Top academic leads Compassion Sisters group

Dr Chris Gallivan

A former Professor of Law and Deputy Pro-Vice Chancellor at Massey University has been appointed as chief executive of the Sisters of Compassion Group (SOCG).

On March 1, the SOCG announced the appointment of Dr Chris Gallavin to the position.

He is a recognised media commentator on issues as varied as miscarriages of justice and public policy.

“The appointment of Dr Gallavin as our new chief executive brings with it the opportunity for the Sisters of Compassion Group to be a more vocal advocate for those less fortunate,” said Sister Margaret Anne Mills, DOLC.

Established 120 years ago by Suzanne Aubert, the Compassion Soup Kitchen in Wellington, for example, is an important element of the mission of the Sisters of Compassion.

“However, the soup kitchen is just one part of our service to society in Aotearoa New Zealand in 2021,” said chair of the board Mike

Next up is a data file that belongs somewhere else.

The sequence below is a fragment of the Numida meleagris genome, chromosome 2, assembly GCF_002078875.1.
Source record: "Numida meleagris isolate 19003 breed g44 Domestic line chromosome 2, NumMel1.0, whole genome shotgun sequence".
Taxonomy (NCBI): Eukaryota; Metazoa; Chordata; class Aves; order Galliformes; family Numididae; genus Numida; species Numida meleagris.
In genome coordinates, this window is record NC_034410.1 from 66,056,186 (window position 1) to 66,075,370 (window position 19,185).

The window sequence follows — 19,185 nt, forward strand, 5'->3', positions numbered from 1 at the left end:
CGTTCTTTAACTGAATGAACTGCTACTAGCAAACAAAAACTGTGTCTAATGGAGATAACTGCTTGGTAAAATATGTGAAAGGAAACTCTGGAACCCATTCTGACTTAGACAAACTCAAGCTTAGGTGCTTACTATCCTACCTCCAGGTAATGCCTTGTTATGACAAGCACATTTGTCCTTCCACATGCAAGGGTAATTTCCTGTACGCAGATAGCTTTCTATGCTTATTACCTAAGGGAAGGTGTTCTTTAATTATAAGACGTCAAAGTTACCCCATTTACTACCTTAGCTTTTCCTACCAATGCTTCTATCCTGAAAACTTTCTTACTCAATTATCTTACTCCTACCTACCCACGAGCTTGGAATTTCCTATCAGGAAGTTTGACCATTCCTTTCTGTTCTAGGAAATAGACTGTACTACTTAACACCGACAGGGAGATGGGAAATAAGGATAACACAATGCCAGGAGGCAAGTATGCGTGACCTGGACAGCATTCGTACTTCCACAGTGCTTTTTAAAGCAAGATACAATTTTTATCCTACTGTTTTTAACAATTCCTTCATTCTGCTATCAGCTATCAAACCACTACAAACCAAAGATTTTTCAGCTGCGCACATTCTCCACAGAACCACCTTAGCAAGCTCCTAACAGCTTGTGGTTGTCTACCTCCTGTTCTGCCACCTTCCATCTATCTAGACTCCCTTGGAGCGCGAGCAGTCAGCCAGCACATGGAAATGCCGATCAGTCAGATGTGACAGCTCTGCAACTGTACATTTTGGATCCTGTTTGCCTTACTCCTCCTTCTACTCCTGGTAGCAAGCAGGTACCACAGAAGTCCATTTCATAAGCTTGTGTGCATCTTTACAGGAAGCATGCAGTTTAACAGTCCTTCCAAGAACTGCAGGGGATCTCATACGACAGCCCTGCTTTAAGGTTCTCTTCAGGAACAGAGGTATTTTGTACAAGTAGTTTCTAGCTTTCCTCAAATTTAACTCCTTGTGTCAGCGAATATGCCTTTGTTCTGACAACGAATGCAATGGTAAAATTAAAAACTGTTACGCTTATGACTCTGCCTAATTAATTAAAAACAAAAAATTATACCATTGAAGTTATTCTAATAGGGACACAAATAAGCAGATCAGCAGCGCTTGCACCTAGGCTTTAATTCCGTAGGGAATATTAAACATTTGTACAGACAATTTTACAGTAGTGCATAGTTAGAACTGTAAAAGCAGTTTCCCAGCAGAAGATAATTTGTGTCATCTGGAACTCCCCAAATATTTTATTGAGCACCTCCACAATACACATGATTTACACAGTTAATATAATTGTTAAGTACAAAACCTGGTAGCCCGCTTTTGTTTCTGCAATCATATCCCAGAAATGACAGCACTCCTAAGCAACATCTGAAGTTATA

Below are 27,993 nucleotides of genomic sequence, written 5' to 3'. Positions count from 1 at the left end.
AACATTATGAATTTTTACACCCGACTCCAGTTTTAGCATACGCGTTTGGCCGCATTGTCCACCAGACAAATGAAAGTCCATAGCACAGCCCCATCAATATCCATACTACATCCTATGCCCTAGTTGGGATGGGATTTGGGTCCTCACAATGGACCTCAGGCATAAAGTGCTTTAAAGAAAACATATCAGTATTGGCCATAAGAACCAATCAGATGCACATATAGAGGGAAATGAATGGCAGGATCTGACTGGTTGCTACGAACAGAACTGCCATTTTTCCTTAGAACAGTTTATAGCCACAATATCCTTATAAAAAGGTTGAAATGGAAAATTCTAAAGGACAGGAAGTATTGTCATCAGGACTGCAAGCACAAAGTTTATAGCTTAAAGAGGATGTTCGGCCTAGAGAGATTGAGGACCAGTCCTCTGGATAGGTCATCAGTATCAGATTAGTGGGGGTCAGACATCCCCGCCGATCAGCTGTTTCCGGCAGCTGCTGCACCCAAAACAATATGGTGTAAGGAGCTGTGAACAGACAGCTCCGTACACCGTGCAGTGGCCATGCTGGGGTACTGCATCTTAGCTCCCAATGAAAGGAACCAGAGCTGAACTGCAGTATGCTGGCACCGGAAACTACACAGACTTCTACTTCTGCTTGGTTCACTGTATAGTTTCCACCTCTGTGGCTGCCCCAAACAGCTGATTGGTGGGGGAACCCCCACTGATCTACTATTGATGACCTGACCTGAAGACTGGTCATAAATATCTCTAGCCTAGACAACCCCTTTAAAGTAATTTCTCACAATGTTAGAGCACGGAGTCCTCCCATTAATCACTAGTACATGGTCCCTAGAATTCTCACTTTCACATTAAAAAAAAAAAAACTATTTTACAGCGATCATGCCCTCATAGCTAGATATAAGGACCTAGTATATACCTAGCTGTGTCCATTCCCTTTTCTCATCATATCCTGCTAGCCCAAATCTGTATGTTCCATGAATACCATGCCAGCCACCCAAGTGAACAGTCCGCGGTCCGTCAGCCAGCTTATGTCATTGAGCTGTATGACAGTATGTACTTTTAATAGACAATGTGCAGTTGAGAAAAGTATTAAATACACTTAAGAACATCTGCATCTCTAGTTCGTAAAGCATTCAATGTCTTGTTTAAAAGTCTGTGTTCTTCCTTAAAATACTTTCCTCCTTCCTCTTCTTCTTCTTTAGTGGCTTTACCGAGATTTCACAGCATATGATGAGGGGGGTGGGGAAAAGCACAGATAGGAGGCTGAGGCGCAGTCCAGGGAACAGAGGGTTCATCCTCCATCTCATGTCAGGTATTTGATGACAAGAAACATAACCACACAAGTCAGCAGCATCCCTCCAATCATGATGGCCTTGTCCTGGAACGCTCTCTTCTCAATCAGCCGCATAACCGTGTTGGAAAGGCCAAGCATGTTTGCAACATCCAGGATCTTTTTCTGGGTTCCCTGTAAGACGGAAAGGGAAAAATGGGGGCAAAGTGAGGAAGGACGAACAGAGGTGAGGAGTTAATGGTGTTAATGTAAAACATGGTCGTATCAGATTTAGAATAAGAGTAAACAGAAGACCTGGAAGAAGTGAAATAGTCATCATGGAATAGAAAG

Curtis.

“There are numerous aspects of our work where we walk with the vulnerable and the aged in New Zealand society,” he said.

“Our work in the provision of social housing, elder care and striving to model successful partnership with Māori, is vital to our mission to promote justice, model simplicity of living, advocate for those in the gap, and understand our role, as individuals, in forming a caring and productive community.”

Mr Curtis added: “From [Dr Gallavin’s] work as a nationally- recognised commentator on legal matters, his research skills, management experience, and connection to the media, industry and political organisations across the country, we have added to our current ability to be with the vulnerable, and can now more effectively advocate for social and political change to the benefit of all New Zealand.”

Dr Gallavin commented that he was humbled by this appointment, and is eager to build upon the work of retiring chief executive, Gerard McGreevy, who led the SOCG through a process of rejuvenation, particularly in the development of Our Lady’s Home of Compassion Centre and Suzanne Aubert heritage centre at Island Bay — also the resting place of Meri Hōhepa (Suzanne Aubert).

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